“Throughout he was a man of the Renaissance, a man of the international New Learning – he sponsored the introduction of printing to Scotland to print a Breviary and the University which he founded in Aberdeen was intended to be a beacon of the New Learning, a light for the north.

“As well as investments in bridges and church-building, the University was at the heart of his project. Having the ear of the king and the pope, he shared his dream to see a place of learning where those living far from an established university could receive an education, supplying northern Scotland with lawyers, doctors, scholars and priests who would be qualified to study and teach at any university in Christendom. He received Papal permission to found a university, in 1495, the institution which became King’s College and is today the University of Aberdeen.

“Although very little material now exists from pre-Reformation Scotland, Elphinstone was remembered with such reverent affection within his diocese that major relics of the bishop and his world survived, loyally preserved.”

Siobhan Convery, Head of Special Collections at the University of Aberdeen, added: “

“Bishop Elphinstone’s achievements were extensive and his legacy extends well beyond Aberdeen and Scotland so we are delighted to be opening an exhibition dedicated to his life as we prepare to mark the quincentenary of his death.”

“Much of this material is housed in the University of Aberdeen’s Special Collections and will be brought together for the first time in the exhibition Elphinstone: Renaissance in the North. This will be complemented by items generously loaned to us by private collectors, the National Library of Scotland and the Blairs Museum.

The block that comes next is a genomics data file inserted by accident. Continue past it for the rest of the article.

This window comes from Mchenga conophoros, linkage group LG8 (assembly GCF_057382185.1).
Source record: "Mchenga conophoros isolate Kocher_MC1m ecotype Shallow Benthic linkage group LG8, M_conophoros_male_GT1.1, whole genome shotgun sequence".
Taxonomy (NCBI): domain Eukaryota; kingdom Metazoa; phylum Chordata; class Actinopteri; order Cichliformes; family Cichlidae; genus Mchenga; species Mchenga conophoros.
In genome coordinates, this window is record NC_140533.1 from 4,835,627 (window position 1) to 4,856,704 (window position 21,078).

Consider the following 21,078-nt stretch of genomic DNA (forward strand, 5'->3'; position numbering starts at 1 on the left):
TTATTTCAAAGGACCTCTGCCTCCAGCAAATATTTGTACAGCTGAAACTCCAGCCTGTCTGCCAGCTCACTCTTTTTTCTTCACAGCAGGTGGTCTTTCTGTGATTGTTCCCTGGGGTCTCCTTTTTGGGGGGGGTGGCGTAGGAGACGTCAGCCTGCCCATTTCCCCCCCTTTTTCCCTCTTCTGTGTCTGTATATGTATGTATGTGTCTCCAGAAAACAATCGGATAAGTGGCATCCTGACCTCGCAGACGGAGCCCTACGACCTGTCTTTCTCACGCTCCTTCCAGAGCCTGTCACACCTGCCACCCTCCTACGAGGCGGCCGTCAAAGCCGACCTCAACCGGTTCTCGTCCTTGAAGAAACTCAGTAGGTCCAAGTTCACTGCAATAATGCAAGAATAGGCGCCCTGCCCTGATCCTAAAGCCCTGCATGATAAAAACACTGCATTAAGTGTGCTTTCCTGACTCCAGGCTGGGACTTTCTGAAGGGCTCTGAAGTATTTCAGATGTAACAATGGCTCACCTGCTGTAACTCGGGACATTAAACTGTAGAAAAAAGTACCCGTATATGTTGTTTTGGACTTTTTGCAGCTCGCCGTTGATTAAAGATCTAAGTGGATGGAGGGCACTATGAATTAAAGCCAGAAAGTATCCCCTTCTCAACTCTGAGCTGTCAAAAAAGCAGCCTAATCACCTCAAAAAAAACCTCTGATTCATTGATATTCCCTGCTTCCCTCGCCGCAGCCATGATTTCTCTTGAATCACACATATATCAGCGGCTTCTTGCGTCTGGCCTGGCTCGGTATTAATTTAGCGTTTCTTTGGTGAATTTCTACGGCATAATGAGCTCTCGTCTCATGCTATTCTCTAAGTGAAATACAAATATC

It is a fitting tribute that we are able to mark the 500th anniversary of the death of the University’s founding father with an exhibition in the modern Sir Duncan Rice Library, which sits in the heart of the ancient campus Elphinstone created.”

Jane Geddes, Professor of History of Art at the University said the influence of Elphinstone was still clearly visible in King’s College today.

“This exhibition of Elphinstone’s material world is complemented by his far greater legacy, namely King’s Chapel,” she added.

“Its Crown Tower and exterior heraldry stridently proclaim the loyalty of the university to the monarch. As a diplomat, Elphinstone worked to secure the marriage between James IV of Scotland and Princess Margaret Tudor of England.

“The chest in the exhibition, with its IM monogram and tassled love-knot, has claims to being  a gift for that wedding. In the chapel, carvings of the thistle and rose contain the same symbolism. Built with costly imported sandstone and embellished with generous stained glass windows, the chapel was the jewel of Elphinstone’s endowment, treasured and preserved through centuries of religious ferment. With its ornate woodwork on stalls and ceiling, it preserves the most complete medieval church interior in Scotland.”

The exhibition Elphinstone: Renaissance in the North opens on October 2 and will run until March 15 for more details visit http://www.abdn.ac.uk/library/about/special/exhibitions/

Author
Joanne Milne